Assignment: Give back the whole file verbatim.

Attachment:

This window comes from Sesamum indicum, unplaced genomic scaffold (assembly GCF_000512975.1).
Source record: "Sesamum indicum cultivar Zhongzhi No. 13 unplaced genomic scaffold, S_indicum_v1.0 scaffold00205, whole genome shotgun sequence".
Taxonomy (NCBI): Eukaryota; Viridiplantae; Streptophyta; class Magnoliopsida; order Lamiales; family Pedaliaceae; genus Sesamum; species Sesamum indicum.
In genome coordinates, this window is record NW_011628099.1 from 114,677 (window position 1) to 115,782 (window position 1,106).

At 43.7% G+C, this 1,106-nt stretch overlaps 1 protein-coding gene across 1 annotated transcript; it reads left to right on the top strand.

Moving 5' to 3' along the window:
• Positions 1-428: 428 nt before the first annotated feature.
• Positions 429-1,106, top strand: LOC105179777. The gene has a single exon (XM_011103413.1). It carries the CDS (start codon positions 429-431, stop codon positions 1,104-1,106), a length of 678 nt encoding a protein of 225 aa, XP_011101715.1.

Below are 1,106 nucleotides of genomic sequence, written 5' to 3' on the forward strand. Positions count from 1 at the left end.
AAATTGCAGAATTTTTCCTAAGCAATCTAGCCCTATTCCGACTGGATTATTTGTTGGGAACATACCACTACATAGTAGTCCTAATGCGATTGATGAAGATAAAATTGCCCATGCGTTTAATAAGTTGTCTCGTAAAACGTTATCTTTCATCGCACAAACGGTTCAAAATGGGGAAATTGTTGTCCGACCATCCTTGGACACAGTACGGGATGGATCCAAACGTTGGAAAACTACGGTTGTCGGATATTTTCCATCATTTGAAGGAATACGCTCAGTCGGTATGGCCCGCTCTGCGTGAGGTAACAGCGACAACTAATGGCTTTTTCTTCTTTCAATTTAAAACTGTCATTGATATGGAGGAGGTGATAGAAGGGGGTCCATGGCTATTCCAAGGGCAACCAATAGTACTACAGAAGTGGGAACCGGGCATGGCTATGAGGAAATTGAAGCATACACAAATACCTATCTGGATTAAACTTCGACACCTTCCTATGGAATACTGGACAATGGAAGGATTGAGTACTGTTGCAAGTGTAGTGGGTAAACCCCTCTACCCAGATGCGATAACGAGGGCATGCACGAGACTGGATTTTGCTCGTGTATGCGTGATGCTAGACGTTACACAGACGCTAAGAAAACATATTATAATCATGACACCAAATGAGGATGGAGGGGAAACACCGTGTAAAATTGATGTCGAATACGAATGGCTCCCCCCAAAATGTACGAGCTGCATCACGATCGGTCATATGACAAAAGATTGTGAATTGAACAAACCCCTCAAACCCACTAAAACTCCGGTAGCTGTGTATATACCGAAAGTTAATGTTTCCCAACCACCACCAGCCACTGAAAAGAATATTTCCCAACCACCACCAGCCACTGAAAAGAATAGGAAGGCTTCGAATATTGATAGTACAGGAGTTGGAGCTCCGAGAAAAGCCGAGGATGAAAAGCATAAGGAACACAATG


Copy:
This window comes from Sesamum indicum, unplaced genomic scaffold (assembly GCF_000512975.1).
Source record: "Sesamum indicum cultivar Zhongzhi No. 13 unplaced genomic scaffold, S_indicum_v1.0 scaffold00205, whole genome shotgun sequence".
Taxonomy (NCBI): Eukaryota; Viridiplantae; Streptophyta; class Magnoliopsida; order Lamiales; family Pedaliaceae; genus Sesamum; species Sesamum indicum.
In genome coordinates, this window is record NW_011628099.1 from 114,677 (window position 1) to 115,782 (window position 1,106).

At 43.7% G+C, this 1,106-nt stretch overlaps 1 protein-coding gene across 1 annotated transcript; it reads left to right on the top strand.

Moving 5' to 3' along the window:
• Positions 1-428: 428 nt before the first annotated feature.
• Positions 429-1,106, top strand: LOC105179777. The gene has a single exon (XM_011103413.1). It carries the CDS (start codon positions 429-431, stop codon positions 1,104-1,106), a length of 678 nt encoding a protein of 225 aa, XP_011101715.1.

Below are 1,106 nucleotides of genomic sequence, written 5' to 3' on the forward strand. Positions count from 1 at the left end.
AAATTGCAGAATTTTTCCTAAGCAATCTAGCCCTATTCCGACTGGATTATTTGTTGGGAACATACCACTACATAGTAGTCCTAATGCGATTGATGAAGATAAAATTGCCCATGCGTTTAATAAGTTGTCTCGTAAAACGTTATCTTTCATCGCACAAACGGTTCAAAATGGGGAAATTGTTGTCCGACCATCCTTGGACACAGTACGGGATGGATCCAAACGTTGGAAAACTACGGTTGTCGGATATTTTCCATCATTTGAAGGAATACGCTCAGTCGGTATGGCCCGCTCTGCGTGAGGTAACAGCGACAACTAATGGCTTTTTCTTCTTTCAATTTAAAACTGTCATTGATATGGAGGAGGTGATAGAAGGGGGTCCATGGCTATTCCAAGGGCAACCAATAGTACTACAGAAGTGGGAACCGGGCATGGCTATGAGGAAATTGAAGCATACACAAATACCTATCTGGATTAAACTTCGACACCTTCCTATGGAATACTGGACAATGGAAGGATTGAGTACTGTTGCAAGTGTAGTGGGTAAACCCCTCTACCCAGATGCGATAACGAGGGCATGCACGAGACTGGATTTTGCTCGTGTATGCGTGATGCTAGACGTTACACAGACGCTAAGAAAACATATTATAATCATGACACCAAATGAGGATGGAGGGGAAACACCGTGTAAAATTGATGTCGAATACGAATGGCTCCCCCCAAAATGTACGAGCTGCATCACGATCGGTCATATGACAAAAGATTGTGAATTGAACAAACCCCTCAAACCCACTAAAACTCCGGTAGCTGTGTATATACCGAAAGTTAATGTTTCCCAACCACCACCAGCCACTGAAAAGAATATTTCCCAACCACCACCAGCCACTGAAAAGAATAGGAAGGCTTCGAATATTGATAGTACAGGAGTTGGAGCTCCGAGAAAAGCCGAGGATGAAAAGCATAAGGAACACAATG